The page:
Companies relying on Lean techniques and therefore holding limited stocks quickly found themselves unable to meet consumer demand, as adequate and timely replenishments from overseas origins were not forthcoming.

As a consequence, companies started ordering and holding higher levels of inventory, as the opportunity costs of lost sales were considerably higher than the cost of holding excess inventory. 

This concept is described as “Just in Case” (JIC), whereunder stock is held just in case there are delays in the supply of new orders. The concept of JIC was the diametric opposite of the traditional “Just in Time” (JIT) inventory management technique and marked a change in mindset.

With uncertainty expected to persist in 2023, more companies will adopt the JIC concept and hold higher-than-average inventory. The precise extent of increase in average inventory levels will vary, depending on the industry, turnover ratio, the distance between sourcing origin and the market, cost of holding inventory, and the magnitude of potential revenue losses in case of inability to meet sales orders.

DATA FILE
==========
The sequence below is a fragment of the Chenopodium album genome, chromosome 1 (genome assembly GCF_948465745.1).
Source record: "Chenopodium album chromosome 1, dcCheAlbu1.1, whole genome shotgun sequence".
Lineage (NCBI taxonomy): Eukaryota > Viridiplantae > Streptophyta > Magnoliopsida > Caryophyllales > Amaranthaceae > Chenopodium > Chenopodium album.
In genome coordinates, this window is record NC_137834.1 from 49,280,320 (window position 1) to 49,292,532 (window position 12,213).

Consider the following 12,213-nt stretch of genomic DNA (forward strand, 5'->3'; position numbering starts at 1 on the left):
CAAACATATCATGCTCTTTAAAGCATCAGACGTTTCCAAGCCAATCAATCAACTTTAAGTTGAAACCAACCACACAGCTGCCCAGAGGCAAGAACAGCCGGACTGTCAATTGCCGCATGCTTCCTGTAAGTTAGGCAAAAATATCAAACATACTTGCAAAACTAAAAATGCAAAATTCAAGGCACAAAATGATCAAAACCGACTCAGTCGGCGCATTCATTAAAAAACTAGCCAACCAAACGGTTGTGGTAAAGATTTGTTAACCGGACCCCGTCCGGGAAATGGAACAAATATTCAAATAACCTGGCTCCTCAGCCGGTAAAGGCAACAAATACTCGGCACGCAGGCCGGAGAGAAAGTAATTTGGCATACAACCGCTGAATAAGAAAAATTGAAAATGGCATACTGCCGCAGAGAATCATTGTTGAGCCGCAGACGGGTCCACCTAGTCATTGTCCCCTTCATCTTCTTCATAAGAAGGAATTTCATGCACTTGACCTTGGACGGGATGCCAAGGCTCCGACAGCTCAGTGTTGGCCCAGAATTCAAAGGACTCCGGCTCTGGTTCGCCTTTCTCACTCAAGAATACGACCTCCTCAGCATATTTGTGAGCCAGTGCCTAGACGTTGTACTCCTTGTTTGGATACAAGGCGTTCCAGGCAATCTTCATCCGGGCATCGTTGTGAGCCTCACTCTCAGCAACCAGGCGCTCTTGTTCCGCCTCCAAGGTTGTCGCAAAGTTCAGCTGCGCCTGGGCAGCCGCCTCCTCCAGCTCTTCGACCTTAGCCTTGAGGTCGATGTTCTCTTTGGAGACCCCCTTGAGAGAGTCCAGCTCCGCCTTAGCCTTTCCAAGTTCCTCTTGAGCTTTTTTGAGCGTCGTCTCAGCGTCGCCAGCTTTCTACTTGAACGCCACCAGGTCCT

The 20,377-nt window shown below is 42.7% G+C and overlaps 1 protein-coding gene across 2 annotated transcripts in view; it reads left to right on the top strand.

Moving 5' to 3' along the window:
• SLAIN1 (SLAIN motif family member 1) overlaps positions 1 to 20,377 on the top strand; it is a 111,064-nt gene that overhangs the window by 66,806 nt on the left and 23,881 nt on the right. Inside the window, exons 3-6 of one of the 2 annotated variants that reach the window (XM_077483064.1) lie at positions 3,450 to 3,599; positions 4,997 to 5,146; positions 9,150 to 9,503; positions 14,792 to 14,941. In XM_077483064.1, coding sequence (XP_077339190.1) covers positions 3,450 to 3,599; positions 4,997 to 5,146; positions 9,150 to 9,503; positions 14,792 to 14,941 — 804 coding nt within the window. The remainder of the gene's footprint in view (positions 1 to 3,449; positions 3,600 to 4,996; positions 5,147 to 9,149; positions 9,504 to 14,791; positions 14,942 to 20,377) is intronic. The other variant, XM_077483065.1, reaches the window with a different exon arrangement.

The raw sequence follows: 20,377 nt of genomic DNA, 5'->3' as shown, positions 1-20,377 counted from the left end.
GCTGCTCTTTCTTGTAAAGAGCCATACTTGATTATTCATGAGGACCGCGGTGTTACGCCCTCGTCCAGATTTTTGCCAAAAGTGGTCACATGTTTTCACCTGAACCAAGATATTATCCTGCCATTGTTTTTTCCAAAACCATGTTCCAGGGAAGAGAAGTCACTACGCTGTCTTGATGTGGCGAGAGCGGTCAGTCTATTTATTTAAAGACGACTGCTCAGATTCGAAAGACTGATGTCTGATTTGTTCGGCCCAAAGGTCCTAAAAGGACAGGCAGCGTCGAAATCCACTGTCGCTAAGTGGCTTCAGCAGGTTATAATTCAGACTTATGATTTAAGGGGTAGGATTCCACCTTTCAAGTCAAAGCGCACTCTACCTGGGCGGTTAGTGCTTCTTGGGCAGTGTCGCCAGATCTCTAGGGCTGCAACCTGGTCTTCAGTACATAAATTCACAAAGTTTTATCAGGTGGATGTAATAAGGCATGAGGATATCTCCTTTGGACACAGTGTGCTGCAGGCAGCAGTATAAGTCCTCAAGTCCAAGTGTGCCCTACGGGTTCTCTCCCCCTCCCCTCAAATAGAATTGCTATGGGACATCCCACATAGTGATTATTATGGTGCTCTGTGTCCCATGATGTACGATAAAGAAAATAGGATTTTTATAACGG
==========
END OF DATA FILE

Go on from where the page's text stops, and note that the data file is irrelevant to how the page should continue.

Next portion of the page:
9. ILWU – PMA negotiations

Potential for causing large-scale disruptions at US West Coast ports

The ILWU-PMA negotiations between port worker unions at US West Coast ports and the Port Authorities pose a serious threat to the free trade flow to and from US West Coast ports.

While the current contract had already expired in June 2022, both parties are yet to conclude negotiations on a new agreement, and dock workers have been working for 7 months without a contract in place.

worker unions

In the event of a labour strike, all movement of cargo through USWC ports would grind to a halt, crippling trade completely. Shippers and trade bodies have been anxious about the outcome of these negotiations and, in the meanwhile, have been reconfiguring their supply chains to incorporate alternate ports/ routes and modes.

The most visible impact has been the inter-coastal shift in volumes from USWC to USEC, causing USEC ports to be overwhelmed by the incremental cargo and leading to congestion and abnormal delays thereat. The magnitude of the shift has led to New York/ New Jersey replacing Long Beach and Los Angeles as the largest import gateways to the US.